The lower your expectations and the higher your experience as a married partner the more satisfied you will be.  Work on both pieces of the equation.  Look for ways to continue to increase your experiences as a married couple while at the same time reducing the number of expectations that you have brought into the marriage.  Your satisfaction will dramatically increase.

Wednesday, 3 July 2013

Cognitive Dissonance

In modern psychology, cognitive dissonance is the discomfort experienced when simultaneously holding two or more conflicting cognitions: ideas, beliefs, values or emotional reactions.  This term seems quite appropriate to apply to what it means to live the Christian life.

For example the Bible, particularly the New Testament, is fraught with examples of sacrificial love.  Scripture teaches us that there is an indescribable joy that comes from loving our neighbor as much as we love ourselves.  Husbands in particular are called to be other-centered as in love your wife as Christ loves His bride the Church.  We all need to hunger and thirst for righteousness; as well as to be merciful.  We are to be pure in heart; we are to be peacemakers; and we are to rejoice and be glad when we are persecuted for being obedient to God.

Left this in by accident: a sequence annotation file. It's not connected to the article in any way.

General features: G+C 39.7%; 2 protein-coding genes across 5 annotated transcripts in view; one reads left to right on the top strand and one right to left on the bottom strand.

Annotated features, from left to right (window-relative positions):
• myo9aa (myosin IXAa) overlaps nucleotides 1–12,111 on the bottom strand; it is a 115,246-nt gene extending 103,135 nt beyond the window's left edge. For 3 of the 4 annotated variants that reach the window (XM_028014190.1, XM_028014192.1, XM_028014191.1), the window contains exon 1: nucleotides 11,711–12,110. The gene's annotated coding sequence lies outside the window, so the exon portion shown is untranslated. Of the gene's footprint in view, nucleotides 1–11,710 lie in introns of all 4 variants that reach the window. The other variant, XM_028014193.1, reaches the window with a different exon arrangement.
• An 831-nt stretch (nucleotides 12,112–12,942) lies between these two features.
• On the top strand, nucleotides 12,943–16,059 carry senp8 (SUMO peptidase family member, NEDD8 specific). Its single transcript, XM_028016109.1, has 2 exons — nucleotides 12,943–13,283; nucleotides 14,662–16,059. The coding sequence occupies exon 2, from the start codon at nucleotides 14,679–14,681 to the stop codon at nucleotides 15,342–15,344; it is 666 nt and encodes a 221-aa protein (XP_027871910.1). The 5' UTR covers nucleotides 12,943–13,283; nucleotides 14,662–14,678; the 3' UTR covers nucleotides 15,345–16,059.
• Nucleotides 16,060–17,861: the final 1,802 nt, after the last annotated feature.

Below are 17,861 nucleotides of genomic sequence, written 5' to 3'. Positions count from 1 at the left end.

Talk about counter-cultural.  We live in a society that screams that we are to “grab for the gusto” ; “be all that we can be”; “just do it!” and that  “we deserve a break today.”  We are bombarded with messages that encourage self-centeredness, as if any of us needs encouragement.  How many people do you hang out with who “hunger and thirst for righteousness”?  Being merciful takes a little less imagination but being pure in heart– what does that look like?  I tend to be more of a peacekeeper than a peacemaker because confrontation does not come easily for me.  Finally, it is sad to say, I don’t believe I have been persecuted because I’ve been obedient to God.

I’m going to suggest you pick one of those attributes to work on, more specifically why not work on becoming other-centered. I believe it is easier to know when you are putting yourself first or when you are putting the needs of your spouse ahead of your own as opposed to trying to determine if you are more pure of heart today than you were a week ago or your hunger for righteousness has increased by ten percent.  The Great Commandment calls us to love God with all our mind, heart, soul and strength so love must be extremely important, not to mention that the second commandment is like the first, i.e. to love our neighbor (which includes our spouse) as we love ourselves.  Love demands sacrifice.